Zhaohui S. Zhou
Michael P. Pollastri, George A. O'Doherty
Date of Award
Master of Science
Department or Academic Unit
College of Science. Department of Chemistry and Chemical Biology.
chemistry, adomet, analogue, methyltransferase, specificity, substrate
Methionine, Enzymes - Synthesis
Determining enzyme-substrate specificity is tantamount to understanding biology on a molecular level. In medicinal chemistry, for example, this is often the crucial starting point from which a drug discovery project emanates. Understanding specificity can be a markedly difficult task, however, especially in the case of S-adenosyl-methionine (AdoMet or SAM)-dependent methyltransferases. Functional analysis of these enzymes is complicated by the fact that the methyl group is only 15 Daltons and unreactive, which, especially in the case of more complex systems, necessitates the use of creative solutions.
The development of AdoMet analogues is one such solution, allowing for substrate labeling with larger and more reactive groups or enzyme-mediated adduct formation. As presented herein, an AdoMet analog that contains an electrophilic "hook" forms a covalent adduct with the nucleophilic methyltransferase substrate. In the case of S-adenosyl-vinthionine (AdoVin), the electrophilic group is a vinyl sulfonium, which forms a bi-substrate adduct with its substrate, making detection of substrates facile. I describe herein the enzymatic synthesis of S-adenosyl-vinthionine and the chemical synthesis of vinthionine, its corresponding methionine analogue. Furthermore, the method is validated with thiopurine methyltransferase (TPMT).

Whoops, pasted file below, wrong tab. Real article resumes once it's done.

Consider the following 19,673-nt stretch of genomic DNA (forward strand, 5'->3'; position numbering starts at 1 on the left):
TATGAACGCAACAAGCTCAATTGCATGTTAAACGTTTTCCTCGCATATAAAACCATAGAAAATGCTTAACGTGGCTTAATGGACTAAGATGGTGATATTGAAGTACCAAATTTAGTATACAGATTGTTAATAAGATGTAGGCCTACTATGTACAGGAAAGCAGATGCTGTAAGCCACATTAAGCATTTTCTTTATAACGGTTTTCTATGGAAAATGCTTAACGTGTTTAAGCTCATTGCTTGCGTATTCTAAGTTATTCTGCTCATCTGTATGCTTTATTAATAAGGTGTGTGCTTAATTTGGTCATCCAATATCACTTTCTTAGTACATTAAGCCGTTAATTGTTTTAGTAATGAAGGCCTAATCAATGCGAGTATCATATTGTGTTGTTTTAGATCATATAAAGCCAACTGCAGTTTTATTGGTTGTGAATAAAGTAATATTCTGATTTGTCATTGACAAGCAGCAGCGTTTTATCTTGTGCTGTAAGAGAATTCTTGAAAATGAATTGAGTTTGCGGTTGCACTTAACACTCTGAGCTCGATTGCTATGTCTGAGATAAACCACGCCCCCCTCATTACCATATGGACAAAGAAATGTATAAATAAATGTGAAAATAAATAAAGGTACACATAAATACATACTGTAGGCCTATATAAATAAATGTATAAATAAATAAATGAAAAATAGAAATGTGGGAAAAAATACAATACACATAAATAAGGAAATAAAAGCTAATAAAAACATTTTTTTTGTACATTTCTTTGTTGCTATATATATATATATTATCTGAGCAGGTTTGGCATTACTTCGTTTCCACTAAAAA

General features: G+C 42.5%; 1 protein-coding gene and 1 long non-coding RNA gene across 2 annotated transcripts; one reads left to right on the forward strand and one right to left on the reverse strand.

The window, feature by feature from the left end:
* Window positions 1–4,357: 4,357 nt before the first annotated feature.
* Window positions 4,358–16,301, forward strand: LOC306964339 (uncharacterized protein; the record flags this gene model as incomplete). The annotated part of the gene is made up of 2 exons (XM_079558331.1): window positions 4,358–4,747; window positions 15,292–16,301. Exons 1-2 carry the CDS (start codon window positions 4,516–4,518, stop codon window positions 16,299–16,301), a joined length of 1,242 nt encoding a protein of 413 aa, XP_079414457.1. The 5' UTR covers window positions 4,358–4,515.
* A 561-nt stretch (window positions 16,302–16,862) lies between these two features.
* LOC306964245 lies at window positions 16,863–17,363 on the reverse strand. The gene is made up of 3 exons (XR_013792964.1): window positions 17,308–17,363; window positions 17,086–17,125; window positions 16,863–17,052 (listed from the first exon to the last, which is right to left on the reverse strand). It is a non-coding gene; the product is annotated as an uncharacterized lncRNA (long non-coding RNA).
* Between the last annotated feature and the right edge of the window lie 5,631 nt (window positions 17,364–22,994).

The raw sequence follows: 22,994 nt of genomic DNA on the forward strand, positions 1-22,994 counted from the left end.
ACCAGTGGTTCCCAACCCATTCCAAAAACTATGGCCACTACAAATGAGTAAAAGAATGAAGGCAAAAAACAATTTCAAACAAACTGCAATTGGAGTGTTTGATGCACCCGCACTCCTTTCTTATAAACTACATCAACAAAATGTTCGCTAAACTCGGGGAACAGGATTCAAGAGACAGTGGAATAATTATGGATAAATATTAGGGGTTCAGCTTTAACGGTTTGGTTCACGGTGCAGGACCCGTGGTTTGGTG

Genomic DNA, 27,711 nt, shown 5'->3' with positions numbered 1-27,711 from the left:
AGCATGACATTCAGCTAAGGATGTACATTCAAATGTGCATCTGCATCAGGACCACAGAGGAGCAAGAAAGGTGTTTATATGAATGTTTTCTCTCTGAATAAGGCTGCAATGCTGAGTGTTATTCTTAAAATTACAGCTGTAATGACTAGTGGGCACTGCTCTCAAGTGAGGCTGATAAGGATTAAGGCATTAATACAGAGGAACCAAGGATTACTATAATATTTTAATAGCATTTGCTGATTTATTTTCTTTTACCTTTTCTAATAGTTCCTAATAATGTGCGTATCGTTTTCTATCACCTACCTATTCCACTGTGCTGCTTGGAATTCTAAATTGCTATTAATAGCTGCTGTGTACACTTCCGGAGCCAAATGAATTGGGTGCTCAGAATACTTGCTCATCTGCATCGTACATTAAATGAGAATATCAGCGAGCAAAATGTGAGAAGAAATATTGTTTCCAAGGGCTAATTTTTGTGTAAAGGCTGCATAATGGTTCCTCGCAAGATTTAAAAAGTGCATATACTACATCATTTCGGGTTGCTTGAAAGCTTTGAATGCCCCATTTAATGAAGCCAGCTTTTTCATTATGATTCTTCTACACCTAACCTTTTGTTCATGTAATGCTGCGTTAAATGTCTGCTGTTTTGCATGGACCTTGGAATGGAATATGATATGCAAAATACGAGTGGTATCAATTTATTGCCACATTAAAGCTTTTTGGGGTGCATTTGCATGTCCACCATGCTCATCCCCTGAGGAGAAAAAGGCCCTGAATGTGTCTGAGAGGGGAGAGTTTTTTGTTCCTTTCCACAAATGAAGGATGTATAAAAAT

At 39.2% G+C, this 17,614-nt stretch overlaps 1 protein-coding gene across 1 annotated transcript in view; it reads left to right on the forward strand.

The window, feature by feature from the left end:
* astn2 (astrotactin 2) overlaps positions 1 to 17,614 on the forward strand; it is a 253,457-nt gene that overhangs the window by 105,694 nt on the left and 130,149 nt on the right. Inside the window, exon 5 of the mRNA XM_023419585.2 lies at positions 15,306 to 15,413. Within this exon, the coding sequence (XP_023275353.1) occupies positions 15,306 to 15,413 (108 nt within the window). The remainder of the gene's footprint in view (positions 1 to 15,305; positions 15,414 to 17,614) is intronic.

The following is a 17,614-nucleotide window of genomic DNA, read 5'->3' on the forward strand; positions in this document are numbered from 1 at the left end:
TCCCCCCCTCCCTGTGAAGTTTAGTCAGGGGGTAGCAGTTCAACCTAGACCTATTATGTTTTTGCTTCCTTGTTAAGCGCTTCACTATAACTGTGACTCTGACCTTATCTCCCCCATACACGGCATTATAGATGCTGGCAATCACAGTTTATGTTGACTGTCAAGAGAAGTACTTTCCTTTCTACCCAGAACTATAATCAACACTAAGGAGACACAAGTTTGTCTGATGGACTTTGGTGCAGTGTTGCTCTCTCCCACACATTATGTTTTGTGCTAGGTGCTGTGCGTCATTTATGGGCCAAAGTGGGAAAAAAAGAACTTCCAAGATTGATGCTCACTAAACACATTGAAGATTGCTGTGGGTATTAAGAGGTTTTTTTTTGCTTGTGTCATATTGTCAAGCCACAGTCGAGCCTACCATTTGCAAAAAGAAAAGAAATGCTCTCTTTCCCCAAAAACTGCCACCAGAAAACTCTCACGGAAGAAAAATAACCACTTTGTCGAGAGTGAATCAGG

Nathaniel Thomas Kenton
Kenton, Nathaniel Thomas, "Design and synthesis of methionine analogues for the enzymatic synthesis of S-adenosyl-methionine analogues: tools for the analysis of methyltransferase substrate specificity" (2012). Chemistry Master's Theses. Paper 22. http://hdl.handle.net/2047/d20002527
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